Arpadi S, Lamb M, Isaie Nzeyimana N, Vandebriel G, Anyalechi G, Wong M, Smith R, Rivadeneira ED, Kayirangwa E, Malamba SS, Musoni C, Koumans EH, Braaten M, Nsanzimana S.
J Acquir Immune Defic Syndr. 2018 Nov 12. doi: 10.1097/QAI.0000000000001907. [Epub ahead of print]
In 2012, Rwanda introduced a Treat All approach for HIV-infected children under age 5. We compared antiretroviral therapy (ART) initiation, outcomes, and retention, before and after this change.
We conducted a retrospective study of children enrolled into care between June 2009-December 2011 (Before Treat All cohort [BTA]) and between July 2012-April 2015 (Treat All cohort [TA]).
Medical records of a nationally representative sample were abstracted for all eligible aged 18-60 months from 100 Rwandan public health facilities.
We abstracted 374 medical records: 227 in the BTA and 147 in the TA cohorts. Mean (SD) age at enrollment was (3 years [1.1]). Among BTA, 59% initiated ART within one year, vs. 89% in the TA cohort. Median time to ART initiation was 68 days (IQR 14-494) for BTA and 9 days (IQR 0-28) for TA (p<0.0001), with 9 (5%) undergoing same-day initiation in BTA compared to 50 (37%) in TA (p < 0.0001).Before ART initiation, 59% in the BTA reported at least one health condition compared to 35% in the TA cohort (p < 0.0001).While overall loss to follow-up (LTFU) was similar between cohorts (BTA: 13%, TA: 8%, p = 0.18), LTFU prior to ART was significantly higher in the BTA (8%) compared to the TA cohort (2%) (p = 0.02).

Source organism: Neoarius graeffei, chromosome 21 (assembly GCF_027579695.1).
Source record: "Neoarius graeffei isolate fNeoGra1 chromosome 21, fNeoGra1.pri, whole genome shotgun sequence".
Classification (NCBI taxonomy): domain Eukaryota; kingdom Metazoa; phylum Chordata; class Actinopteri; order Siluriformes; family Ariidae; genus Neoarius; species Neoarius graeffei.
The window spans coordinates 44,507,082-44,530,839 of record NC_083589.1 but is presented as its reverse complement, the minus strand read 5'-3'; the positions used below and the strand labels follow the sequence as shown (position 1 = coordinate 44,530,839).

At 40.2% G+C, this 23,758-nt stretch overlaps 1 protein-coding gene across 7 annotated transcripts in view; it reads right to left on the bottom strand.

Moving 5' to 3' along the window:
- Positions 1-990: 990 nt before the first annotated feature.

Nearly 90% of Rwandan children started on ART within one year of enrollment; most within 1 month, with greater than 90% retention following implementation of TA. TA was also associated with fewer morbidities.This is an open-access article distributed under the terms of the Creative Commons Attribution-Non Commercial-No Derivatives License 4.0 (CCBY-NC-ND) , where it is permissible to download and share the work provided it is properly cited. The work cannot be changed in any way or used commercially without permission from the journal.